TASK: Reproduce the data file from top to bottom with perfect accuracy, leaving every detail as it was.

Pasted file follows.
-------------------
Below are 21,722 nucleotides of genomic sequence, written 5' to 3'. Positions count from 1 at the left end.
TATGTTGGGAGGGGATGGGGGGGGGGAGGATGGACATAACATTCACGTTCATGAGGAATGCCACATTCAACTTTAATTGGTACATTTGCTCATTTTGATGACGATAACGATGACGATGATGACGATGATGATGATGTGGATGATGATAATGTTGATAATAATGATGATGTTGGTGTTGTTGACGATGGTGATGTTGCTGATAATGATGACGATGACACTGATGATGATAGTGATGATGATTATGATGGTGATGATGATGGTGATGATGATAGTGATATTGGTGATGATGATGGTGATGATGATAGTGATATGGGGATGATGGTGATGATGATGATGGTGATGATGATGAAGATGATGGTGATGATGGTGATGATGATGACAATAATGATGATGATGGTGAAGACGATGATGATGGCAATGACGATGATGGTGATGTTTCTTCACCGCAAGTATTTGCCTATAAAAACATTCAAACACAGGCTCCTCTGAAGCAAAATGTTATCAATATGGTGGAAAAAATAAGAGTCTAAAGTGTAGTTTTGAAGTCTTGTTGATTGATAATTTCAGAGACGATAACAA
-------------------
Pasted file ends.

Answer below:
Below are 21,722 nucleotides of genomic sequence, written 5' to 3'. Positions count from 1 at the left end.
TATGTTGGGAGGGGATGGGGGGGGGGAGGATGGACATAACATTCACGTTCATGAGGAATGCCACATTCAACTTTAATTGGTACATTTGCTCATTTTGATGACGATAACGATGACGATGATGACGATGATGATGATGTGGATGATGATAATGTTGATAATAATGATGATGTTGGTGTTGTTGACGATGGTGATGTTGCTGATAATGATGACGATGACACTGATGATGATAGTGATGATGATTATGATGGTGATGATGATGGTGATGATGATAGTGATATTGGTGATGATGATGGTGATGATGATAGTGATATGGGGATGATGGTGATGATGATGATGGTGATGATGATGAAGATGATGGTGATGATGGTGATGATGATGACAATAATGATGATGATGGTGAAGACGATGATGATGGCAATGACGATGATGGTGATGTTTCTTCACCGCAAGTATTTGCCTATAAAAACATTCAAACACAGGCTCCTCTGAAGCAAAATGTTATCAATATGGTGGAAAAAATAAGAGTCTAAAGTGTAGTTTTGAAGTCTTGTTGATTGATAATTTCAGAGACGATAACAA